(It does not)
But it’s “crazy complicated and seemingly circular.”
A new article meant to inspire thought about IT Governance…
Note: You can read the article where Adam discussed the rule itself here:
FDIC and OCC Release New Incident Notification Rules.
The new interagency Computer-Security Incident Notification Requirements rule includes requirements not only for banking organizations, but also their service providers. Luckily, the rule clearly defines what those requirements are, and who they pertain to. As the introduction to the rule states: “The final rule separately requires a bank service provider to notify each affected banking organization customer as soon as possible when the bank service provider determines it has experienced a computer-security incident that has caused, or is reasonably likely to cause, a material service disruption or degradation for four or more hours.”
The rule then gets crazy complicated and seemingly circular, defining a bank service provider “as a bank service company or other person who performs covered services; provided, however, that no designated FMU shall be considered a bank service provider.” An FMU , or Financial Market Utility, is defined by law as “any person that manages or operates a multilateral system for the purpose of transferring, clearing, or settling payments, securities, or other financial transactions among financial institutions or between financial institutions and the person.”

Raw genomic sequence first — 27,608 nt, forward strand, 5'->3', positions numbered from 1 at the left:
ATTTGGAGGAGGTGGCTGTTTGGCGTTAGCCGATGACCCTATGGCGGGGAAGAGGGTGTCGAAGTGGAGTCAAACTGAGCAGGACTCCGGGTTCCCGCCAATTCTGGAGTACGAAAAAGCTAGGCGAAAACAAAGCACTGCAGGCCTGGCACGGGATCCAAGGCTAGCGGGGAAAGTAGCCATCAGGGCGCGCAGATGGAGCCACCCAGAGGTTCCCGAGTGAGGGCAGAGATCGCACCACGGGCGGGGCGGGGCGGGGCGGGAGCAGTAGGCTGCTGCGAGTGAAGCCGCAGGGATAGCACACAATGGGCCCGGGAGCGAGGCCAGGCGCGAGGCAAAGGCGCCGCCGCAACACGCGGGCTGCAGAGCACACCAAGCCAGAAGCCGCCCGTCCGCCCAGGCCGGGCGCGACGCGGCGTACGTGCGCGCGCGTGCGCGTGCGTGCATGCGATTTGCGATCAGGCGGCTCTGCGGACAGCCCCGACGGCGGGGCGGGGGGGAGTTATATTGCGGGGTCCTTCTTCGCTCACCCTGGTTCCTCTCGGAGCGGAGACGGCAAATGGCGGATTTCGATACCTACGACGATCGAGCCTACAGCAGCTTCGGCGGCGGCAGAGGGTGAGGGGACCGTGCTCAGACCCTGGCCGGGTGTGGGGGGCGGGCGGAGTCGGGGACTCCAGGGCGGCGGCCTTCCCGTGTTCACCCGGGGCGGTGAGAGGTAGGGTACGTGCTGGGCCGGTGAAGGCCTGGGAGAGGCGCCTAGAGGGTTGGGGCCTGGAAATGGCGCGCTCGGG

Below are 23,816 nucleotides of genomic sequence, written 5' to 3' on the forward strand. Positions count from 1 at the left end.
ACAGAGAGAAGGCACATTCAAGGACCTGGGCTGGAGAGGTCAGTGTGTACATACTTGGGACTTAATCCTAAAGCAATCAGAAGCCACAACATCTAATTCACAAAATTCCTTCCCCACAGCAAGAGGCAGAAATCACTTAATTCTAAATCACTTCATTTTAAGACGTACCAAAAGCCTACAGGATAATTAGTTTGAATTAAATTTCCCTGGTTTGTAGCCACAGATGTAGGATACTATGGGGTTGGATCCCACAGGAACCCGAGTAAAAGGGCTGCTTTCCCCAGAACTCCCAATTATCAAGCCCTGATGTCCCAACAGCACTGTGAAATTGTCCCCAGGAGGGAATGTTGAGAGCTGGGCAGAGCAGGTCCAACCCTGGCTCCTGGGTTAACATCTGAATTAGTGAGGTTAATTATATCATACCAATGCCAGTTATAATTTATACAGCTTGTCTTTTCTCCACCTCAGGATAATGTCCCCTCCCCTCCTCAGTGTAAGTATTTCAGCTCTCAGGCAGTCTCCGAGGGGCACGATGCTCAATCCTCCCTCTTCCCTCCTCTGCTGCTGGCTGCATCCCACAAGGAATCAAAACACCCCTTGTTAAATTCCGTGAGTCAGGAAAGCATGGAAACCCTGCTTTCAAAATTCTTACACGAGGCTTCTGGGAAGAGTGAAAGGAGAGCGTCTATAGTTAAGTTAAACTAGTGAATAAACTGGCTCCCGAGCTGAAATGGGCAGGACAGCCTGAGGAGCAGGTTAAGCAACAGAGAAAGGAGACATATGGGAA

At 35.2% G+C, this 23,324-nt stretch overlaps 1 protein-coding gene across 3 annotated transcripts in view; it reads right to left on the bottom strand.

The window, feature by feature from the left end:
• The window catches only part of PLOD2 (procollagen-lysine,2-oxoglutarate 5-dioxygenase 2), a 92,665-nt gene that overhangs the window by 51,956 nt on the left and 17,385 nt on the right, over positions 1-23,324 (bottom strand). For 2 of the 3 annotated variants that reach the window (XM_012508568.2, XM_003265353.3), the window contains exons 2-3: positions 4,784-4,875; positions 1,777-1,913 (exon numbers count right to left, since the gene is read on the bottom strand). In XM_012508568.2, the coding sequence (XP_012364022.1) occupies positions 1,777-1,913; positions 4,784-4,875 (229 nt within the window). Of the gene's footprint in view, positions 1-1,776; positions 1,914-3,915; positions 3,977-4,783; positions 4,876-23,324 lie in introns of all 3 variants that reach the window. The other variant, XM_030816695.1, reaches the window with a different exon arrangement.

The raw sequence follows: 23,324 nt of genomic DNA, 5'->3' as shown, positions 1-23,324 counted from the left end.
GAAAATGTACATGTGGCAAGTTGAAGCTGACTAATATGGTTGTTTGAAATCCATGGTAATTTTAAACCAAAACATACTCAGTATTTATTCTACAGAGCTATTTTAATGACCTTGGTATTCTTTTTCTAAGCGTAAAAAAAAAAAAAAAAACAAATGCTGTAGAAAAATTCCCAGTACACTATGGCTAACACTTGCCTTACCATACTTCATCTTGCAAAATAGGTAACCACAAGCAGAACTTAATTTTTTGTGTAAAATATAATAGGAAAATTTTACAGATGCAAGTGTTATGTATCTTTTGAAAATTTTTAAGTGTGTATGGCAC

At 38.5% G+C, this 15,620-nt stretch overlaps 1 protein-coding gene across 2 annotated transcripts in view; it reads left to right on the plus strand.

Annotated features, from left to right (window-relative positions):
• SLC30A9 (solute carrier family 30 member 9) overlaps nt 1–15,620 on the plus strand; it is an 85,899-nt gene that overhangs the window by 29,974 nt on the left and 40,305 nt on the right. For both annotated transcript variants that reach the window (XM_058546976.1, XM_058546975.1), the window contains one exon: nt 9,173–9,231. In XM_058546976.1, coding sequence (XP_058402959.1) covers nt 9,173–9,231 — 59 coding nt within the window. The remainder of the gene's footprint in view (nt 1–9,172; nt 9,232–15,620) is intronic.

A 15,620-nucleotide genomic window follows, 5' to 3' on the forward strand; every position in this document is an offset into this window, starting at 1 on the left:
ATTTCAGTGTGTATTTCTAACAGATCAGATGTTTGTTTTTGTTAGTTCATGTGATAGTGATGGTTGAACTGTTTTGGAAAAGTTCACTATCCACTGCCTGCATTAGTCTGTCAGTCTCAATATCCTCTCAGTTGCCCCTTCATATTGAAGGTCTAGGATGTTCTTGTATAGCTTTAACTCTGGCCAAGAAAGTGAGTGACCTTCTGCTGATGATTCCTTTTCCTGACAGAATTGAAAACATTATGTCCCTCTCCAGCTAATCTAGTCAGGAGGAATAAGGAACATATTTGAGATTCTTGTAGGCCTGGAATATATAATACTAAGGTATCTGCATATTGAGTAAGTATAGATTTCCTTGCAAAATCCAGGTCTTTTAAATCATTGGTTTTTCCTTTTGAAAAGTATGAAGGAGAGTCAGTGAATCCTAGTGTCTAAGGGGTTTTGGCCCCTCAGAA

So we interpret the above to mean a bank service provider performs covered services, but is not a bank.
Following that, covered services are defined as services performed by a ‘‘person’’ that are subject to the Bank Service Company Act (BSCA). The services covered by the BSCA include check and deposit sorting and posting, computation and posting of interest, preparation and mailing of checks or statements, and other clerical, bookkeeping, accounting, statistical, or similar functions such as data processing, Internet banking, or mobile banking services.
As a Managed Security Service Provider, we deliver network monitoring, event log consolidation and monitoring, and other services that do not fall into those categories. Therefore, this new rule is only applicable to providers performing those services. As infotex is a Managed Security Service Provider, we do not provide services covered by the BSCA and are currently not required to meet the expectations in the new rule.
See Dan’s take on this rule here!
Original article by Adam Reynolds CISSP. Lead Non-Technical Auditor, infotex
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